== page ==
Having immersed myself in the wonderful world of acronyms for a project that I’m working on at the moment, I must say I’ve never felt so passionate about the user experience of using acronyms. I’ve been asking myself questions and answering them: 1) What are acronyms?
2) Why use acronyms?
The use of acronyms is very common in certain disciplines – medicine, law, finance, and engineering just to name a few. In fact, just scouring Google Scholar for a few minutes returned several academic papers criticising the use of acronyms and taught me some new words – ‘acronymania’ and ‘acronymophilia’ to describe the manic use of acronyms; ‘acronymesis’ to emphasise the shortcomings of misusing acronyms. One of my favourite quotes was from a paper criticising a medical paper which contained 27 acronyms. It nicely sums up why acronyms can sometimes hinder rather than help the communication and understanding of a subject matter: “Although each acronym is defined when introduced (in the paper), few readers of this article will manage to remember the meaning of each while following the logic of the authors' discussion. To do so would require immediate comprehension of 27 new terms, each used repeatedly but defined only once before its first use in a detailed, complex argument.” Apply this scenario to a real conversational context – say a board room meeting with a group of multidisciplinary professionals (gathered together to create a better world). Will the communication during the meeting be as effective as it could have been if everyone actually conveyed exactly what they meant instead of using acronyms? Something to ponder upon perhaps?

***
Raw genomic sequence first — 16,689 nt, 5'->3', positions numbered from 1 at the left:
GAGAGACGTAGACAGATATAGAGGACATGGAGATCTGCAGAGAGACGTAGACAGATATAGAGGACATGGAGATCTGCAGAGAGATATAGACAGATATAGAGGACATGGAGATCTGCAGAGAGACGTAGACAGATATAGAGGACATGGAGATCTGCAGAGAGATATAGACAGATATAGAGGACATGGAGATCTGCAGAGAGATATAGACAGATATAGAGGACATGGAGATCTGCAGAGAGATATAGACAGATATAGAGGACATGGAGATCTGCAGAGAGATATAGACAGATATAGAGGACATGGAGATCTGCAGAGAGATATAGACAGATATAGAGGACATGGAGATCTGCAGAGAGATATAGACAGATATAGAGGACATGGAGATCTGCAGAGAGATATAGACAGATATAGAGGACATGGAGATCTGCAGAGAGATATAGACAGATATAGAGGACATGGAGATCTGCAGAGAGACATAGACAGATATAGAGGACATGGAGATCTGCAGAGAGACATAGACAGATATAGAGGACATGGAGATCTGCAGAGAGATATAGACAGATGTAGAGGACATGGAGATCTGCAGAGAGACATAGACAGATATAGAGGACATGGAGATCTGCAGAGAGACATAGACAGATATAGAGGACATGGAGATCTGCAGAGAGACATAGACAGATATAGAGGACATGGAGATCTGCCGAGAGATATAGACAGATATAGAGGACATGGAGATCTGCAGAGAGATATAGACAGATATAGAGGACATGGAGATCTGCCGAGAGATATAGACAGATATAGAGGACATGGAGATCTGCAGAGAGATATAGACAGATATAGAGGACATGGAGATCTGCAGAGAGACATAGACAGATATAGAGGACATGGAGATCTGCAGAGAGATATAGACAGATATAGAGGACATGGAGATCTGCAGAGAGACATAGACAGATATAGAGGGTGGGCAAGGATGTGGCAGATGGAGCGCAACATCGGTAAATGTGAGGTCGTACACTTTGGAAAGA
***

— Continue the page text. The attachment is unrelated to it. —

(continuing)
Surely there are ways to get around the manic use of acronyms where one can still cater for those who are ‘in the know’ as well as people who are ‘new to the field’?
Next time you’re tempted to use an acronym, try this little exercise and ask yourself how much you have learnt after finding out that:
… and my favourite so far
Last but not least, an acronym can also mean different things to different people, for example: